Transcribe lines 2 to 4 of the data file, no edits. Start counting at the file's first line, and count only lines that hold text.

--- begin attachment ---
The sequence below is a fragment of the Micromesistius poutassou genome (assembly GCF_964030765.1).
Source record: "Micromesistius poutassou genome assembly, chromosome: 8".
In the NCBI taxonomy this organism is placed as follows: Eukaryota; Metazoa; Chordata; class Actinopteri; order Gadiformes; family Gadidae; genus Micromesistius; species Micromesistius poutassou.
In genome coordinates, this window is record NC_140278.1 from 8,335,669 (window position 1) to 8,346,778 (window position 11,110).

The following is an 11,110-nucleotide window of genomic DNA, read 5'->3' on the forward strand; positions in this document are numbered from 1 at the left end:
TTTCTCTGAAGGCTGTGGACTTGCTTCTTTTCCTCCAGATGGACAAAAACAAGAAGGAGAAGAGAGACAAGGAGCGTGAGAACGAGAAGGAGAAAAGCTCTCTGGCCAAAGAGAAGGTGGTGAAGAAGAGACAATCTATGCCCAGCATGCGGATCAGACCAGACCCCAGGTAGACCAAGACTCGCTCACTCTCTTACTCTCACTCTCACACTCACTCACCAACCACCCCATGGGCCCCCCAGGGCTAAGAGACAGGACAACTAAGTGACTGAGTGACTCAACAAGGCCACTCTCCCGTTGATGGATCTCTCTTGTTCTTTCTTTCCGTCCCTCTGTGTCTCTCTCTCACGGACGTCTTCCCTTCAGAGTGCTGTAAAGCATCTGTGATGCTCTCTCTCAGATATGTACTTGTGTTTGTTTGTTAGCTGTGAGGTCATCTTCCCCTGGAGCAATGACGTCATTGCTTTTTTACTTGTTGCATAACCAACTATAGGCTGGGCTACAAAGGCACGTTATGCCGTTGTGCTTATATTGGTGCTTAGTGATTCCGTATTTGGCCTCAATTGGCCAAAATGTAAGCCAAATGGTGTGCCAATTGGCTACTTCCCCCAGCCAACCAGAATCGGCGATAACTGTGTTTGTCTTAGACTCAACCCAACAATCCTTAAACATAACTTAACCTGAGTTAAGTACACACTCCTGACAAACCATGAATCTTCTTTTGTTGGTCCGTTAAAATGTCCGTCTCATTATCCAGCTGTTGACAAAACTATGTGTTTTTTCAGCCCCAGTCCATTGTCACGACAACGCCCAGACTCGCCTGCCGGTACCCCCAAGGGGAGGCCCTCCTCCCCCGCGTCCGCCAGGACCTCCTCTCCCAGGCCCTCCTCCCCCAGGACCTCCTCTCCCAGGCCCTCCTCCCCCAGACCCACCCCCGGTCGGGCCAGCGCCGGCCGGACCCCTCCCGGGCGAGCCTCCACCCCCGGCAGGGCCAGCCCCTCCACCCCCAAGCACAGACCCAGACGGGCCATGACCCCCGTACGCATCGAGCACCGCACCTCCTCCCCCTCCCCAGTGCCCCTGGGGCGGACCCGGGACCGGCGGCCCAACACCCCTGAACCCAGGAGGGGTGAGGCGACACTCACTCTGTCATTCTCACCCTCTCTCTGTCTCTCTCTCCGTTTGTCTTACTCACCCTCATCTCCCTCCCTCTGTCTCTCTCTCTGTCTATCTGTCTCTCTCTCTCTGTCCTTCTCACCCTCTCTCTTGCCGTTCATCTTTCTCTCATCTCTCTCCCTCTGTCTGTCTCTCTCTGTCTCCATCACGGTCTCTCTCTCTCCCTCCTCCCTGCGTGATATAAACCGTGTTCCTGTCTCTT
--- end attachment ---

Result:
Source record: "Micromesistius poutassou genome assembly, chromosome: 8".
In the NCBI taxonomy this organism is placed as follows: Eukaryota; Metazoa; Chordata; class Actinopteri; order Gadiformes; family Gadidae; genus Micromesistius; species Micromesistius poutassou.
In genome coordinates, this window is record NC_140278.1 from 8,335,669 (window position 1) to 8,346,778 (window position 11,110).